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Russians Take Tough Stand on Jewish Emigration

Soviet leaders and top aides now in Washington have publicly taken a firm line against softening Soviet emigration policy in return for most favored nation treatment in trade with the United States.

Communist Party Secretary Leonid I. Brezhnev personally gave this indication last night when questioned by a Jewish Telegraphic Agency correspondent at the White House dinner. The Soviet leader, who was chatting briefly with reporters, replied when questioned about the Mills-Vanik bill “hardly any compromise is necessary. All that is necessary is a plain decision. This(most favored nation treatment is an idea in the interests of both.” (U.S. and the Soviet Union). At that point aides urged Brezhnev away before the JTA could follow-up with further questions.

Earlier in the day. Leonid Zamyatin, spokesman for the Brezhnev party, declared “trade cannot be conducted on a basis of discrimination.” Other Soviet officials questioned by the JTA at the White House dinner responded with similar statements.

Alexander Yefstafyev, the Soviet Embassy Press Counsellor, vehemently denounced Soviet Jewish efforts to emigrate. “We regard those who want to leave our country as traitors,” he said. He called Prof. Benjamin Levich, a Soviet scientist who has applied for permission to emigrate, a “louse” for “spreading lies about us.”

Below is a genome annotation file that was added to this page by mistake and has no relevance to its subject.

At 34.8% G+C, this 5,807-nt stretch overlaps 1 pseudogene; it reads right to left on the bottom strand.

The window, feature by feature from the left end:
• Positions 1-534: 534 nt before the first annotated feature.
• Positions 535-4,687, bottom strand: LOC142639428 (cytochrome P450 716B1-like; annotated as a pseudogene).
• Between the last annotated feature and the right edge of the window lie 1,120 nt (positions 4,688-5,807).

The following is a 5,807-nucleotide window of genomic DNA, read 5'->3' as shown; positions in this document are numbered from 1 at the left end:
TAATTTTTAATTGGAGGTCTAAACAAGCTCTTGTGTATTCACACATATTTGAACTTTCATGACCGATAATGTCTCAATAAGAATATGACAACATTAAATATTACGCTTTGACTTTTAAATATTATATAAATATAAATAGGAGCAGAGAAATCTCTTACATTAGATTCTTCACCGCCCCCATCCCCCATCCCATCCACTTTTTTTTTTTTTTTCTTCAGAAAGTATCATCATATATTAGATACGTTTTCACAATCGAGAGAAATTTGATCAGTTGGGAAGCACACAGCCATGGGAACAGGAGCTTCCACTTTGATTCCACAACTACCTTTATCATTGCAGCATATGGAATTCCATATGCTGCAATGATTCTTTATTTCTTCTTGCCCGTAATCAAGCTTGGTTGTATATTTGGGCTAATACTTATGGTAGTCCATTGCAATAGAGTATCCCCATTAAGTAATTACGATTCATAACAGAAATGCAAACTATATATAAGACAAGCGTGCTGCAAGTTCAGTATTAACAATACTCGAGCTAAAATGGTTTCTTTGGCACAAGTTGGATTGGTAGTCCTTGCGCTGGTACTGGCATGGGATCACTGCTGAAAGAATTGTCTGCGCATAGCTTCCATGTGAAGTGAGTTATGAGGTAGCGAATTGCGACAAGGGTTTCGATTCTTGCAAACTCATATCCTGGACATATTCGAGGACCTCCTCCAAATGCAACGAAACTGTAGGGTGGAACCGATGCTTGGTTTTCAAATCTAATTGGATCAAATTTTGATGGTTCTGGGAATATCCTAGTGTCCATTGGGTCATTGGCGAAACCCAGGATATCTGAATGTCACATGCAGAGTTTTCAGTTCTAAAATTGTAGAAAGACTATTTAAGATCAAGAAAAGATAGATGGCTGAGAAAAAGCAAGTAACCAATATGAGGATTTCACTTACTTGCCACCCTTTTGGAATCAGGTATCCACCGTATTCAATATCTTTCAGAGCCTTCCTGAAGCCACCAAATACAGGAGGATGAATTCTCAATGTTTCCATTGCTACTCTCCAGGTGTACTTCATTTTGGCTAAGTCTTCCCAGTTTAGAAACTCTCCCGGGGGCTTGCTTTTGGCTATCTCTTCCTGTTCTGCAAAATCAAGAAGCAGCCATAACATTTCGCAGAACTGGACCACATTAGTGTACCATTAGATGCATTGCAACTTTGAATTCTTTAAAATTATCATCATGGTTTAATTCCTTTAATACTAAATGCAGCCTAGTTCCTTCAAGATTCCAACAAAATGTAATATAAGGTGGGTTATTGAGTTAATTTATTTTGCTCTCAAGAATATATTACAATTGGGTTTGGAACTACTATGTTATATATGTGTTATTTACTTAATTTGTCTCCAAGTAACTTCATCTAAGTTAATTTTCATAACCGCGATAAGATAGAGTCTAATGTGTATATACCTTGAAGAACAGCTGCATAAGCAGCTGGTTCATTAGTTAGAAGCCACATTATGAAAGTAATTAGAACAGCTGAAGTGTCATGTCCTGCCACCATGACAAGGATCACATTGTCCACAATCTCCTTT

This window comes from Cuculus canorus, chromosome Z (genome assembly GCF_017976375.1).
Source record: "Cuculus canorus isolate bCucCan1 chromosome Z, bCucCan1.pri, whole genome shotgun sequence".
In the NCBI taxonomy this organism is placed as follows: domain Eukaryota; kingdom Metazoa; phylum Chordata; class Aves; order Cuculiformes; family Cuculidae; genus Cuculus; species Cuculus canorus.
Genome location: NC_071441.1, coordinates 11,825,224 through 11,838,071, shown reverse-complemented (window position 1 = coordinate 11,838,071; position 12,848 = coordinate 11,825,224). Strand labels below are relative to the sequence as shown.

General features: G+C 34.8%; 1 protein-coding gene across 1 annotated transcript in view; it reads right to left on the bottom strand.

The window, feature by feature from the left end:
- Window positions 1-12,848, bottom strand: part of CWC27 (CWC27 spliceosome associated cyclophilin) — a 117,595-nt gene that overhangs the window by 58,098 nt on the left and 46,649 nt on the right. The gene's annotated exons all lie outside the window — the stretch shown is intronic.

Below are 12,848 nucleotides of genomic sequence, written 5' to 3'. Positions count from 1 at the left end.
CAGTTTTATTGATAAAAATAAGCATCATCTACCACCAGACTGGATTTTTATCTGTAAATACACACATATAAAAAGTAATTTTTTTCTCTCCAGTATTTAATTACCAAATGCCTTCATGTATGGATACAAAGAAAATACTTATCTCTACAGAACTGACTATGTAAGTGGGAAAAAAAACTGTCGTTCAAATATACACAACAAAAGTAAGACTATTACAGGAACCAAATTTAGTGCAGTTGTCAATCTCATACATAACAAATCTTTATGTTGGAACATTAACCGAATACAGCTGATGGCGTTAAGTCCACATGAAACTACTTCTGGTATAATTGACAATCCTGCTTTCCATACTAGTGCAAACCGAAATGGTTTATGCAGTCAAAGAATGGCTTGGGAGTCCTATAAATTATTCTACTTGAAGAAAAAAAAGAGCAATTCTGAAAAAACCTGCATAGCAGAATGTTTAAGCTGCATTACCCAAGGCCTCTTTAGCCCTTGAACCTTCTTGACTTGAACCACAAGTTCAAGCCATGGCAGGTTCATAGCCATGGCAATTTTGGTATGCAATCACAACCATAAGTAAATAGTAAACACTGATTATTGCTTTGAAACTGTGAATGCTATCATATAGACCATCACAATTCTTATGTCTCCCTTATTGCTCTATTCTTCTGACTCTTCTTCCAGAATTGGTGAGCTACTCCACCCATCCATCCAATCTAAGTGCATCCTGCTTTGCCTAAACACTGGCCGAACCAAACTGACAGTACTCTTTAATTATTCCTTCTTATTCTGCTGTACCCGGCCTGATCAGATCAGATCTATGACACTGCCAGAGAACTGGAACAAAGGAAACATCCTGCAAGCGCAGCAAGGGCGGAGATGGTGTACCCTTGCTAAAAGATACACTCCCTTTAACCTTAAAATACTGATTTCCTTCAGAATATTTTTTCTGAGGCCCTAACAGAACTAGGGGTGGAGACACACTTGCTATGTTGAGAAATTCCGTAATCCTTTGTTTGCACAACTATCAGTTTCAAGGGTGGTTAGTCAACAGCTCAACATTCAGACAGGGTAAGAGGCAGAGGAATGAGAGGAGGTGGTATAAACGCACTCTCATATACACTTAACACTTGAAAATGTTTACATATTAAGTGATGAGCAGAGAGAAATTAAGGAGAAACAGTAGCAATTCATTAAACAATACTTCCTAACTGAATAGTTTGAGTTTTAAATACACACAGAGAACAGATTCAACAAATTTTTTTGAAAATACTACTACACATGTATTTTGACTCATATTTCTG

Among those who attended the White House dinner last night were two prominent members of the American Jewish community, Jacob Stein and Max Fisher. They both met briefly with Brezhnev and later indicated optimism that the Nixon-Brezhnev summit conference may ultimately yield results beneficial to Soviet Jewry.

Stein said he did not know of any meeting by a Jewish group with Brezhnev. fisher, long a leader of the Council of Jewish Federations and Welfare Funds, said a meeting was “being worked for.”

VIGIL FORCED TO END

Brezhnev’s stay in Washington has given rise to some of the strictest security measures yet seen in the federal capital. Some of these measures, such as the police closure of traffic on the street on which the Soviet Embassy is located, have forced the suspension of the daily vigil that has been maintained by Jews without interruption for the last

The barricades, which bar vehicles and limit pedestrian access to the street were up last Sunday when Brant Coopersmith, regional-director of the American Jewish Committee and one of the originators of the vigil arrived on the scene with several other participants. They were told by secret service and metropolitan police officers on duty that the block was closed to all but residents and persons who could show they had business there.

Jewish circles here expect the ban to be lifted after the visit of Soviet Communist Party Secretary Leonid I. Brezhnev. They believe the show of police strength at the Embassy and at the White House and its environs during last Sunday’s Freedom Assembly for Soviet Jews was intended as much to satisfy Soviet authorities as to forestall any demonstrations.

The vigil outside the Embassy had been going on daily for 15 minutes. Except for prayers, it was a silent demonstration in which only small groups of people participated. No vigil has been held for the past three days. But several Washington area rabbis and others have appeared daily to pray in front of the police barricades at the head of the Embassy block.

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